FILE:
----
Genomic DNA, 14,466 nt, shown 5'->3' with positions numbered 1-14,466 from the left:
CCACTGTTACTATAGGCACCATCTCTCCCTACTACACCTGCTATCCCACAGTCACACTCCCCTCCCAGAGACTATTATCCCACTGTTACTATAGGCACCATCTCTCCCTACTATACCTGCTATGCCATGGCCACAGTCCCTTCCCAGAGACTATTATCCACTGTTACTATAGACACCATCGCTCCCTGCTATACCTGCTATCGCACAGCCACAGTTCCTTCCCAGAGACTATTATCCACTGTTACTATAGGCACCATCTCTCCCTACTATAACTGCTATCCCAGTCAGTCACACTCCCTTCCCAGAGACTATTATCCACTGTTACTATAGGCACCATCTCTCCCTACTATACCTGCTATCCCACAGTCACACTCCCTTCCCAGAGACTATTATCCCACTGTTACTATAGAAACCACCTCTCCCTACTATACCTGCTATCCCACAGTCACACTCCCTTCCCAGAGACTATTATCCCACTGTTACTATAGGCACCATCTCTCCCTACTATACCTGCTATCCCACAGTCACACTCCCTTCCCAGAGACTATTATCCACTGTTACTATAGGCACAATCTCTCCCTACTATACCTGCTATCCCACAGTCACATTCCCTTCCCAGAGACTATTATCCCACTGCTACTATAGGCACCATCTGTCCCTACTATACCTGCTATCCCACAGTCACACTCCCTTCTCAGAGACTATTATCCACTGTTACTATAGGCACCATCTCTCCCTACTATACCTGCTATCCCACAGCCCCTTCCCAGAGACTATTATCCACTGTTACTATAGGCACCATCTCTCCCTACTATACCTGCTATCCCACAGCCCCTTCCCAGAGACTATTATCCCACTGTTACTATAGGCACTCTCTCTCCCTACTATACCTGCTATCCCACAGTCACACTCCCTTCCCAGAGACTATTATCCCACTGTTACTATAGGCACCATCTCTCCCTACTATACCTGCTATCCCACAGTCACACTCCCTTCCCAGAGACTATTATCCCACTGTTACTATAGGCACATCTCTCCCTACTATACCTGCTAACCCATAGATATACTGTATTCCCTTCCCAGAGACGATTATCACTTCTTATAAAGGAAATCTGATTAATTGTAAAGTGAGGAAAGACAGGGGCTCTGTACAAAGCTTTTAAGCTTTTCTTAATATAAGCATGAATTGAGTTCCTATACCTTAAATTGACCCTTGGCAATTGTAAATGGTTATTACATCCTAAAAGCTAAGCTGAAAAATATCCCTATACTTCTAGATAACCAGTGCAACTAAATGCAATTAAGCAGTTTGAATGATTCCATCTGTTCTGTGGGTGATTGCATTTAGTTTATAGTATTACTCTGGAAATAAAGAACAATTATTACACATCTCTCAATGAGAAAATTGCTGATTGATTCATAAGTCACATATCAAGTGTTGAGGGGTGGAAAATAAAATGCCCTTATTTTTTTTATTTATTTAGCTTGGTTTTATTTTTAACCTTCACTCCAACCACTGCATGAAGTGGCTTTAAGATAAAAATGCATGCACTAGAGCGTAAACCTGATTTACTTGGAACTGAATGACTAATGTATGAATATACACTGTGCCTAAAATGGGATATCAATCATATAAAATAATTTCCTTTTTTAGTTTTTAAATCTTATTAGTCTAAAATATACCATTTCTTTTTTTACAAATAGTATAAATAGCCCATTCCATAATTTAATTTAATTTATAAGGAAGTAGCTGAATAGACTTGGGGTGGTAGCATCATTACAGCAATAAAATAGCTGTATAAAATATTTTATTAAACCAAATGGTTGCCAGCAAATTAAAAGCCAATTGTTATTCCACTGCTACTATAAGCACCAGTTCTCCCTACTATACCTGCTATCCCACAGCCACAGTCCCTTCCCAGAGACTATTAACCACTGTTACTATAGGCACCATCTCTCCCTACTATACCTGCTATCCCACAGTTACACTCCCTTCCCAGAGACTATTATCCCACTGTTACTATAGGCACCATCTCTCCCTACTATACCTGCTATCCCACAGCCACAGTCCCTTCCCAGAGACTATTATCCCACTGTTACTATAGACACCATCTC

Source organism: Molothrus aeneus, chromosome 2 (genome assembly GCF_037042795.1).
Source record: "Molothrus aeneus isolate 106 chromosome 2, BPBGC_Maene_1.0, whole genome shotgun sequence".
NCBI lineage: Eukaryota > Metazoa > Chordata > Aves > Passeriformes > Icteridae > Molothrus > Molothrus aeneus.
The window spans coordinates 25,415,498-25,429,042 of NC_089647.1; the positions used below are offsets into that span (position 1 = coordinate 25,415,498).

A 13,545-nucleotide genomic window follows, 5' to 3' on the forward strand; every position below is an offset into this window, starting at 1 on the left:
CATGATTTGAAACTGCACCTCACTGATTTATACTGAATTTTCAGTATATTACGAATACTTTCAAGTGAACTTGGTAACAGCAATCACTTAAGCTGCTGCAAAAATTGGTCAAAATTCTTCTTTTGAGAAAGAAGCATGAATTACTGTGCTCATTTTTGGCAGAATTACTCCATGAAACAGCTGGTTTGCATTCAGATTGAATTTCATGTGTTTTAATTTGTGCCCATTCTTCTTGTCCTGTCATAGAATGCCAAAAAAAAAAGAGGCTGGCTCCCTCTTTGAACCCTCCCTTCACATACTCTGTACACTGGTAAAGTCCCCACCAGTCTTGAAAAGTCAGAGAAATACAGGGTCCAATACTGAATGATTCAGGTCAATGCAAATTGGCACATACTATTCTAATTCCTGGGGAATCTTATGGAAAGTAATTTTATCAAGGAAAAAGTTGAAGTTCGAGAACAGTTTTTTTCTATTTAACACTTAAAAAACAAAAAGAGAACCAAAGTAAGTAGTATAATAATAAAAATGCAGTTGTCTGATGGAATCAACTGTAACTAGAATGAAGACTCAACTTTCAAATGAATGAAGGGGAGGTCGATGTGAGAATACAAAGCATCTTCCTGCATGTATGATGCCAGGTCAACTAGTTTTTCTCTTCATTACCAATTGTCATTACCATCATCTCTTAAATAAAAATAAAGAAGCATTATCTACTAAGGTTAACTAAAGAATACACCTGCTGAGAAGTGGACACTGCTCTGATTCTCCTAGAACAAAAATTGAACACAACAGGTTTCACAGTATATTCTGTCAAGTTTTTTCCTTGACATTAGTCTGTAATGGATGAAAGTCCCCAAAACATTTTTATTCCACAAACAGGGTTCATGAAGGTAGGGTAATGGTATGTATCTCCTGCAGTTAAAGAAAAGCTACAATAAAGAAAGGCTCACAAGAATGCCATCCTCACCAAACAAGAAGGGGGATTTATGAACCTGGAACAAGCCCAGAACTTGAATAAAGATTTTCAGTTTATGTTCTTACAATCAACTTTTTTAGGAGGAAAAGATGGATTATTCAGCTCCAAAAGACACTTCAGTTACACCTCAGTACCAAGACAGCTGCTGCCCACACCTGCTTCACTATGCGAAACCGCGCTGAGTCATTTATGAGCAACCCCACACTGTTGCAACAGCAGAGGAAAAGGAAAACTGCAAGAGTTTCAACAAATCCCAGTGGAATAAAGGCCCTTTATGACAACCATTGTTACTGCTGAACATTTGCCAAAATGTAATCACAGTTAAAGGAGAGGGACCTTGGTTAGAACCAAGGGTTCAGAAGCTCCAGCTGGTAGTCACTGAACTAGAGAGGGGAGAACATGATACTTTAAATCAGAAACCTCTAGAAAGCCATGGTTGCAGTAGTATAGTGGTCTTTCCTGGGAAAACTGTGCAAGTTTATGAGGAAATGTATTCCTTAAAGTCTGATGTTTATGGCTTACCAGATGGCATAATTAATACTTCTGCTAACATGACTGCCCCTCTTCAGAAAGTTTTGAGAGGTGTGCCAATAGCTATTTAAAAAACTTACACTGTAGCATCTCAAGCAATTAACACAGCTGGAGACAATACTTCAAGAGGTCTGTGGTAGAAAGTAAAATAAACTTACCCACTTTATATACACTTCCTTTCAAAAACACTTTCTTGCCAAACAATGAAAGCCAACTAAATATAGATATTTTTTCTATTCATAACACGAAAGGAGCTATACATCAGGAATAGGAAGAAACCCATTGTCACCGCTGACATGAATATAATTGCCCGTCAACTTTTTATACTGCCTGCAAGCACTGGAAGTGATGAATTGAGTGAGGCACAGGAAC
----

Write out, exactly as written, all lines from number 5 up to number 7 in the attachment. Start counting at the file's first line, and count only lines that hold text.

NCBI lineage: Eukaryota > Metazoa > Chordata > Aves > Passeriformes > Icteridae > Molothrus > Molothrus aeneus.
The window spans coordinates 25,415,498-25,429,042 of NC_089647.1; the positions used below are offsets into that span (position 1 = coordinate 25,415,498).

A 13,545-nucleotide genomic window follows, 5' to 3' on the forward strand; every position below is an offset into this window, starting at 1 on the left: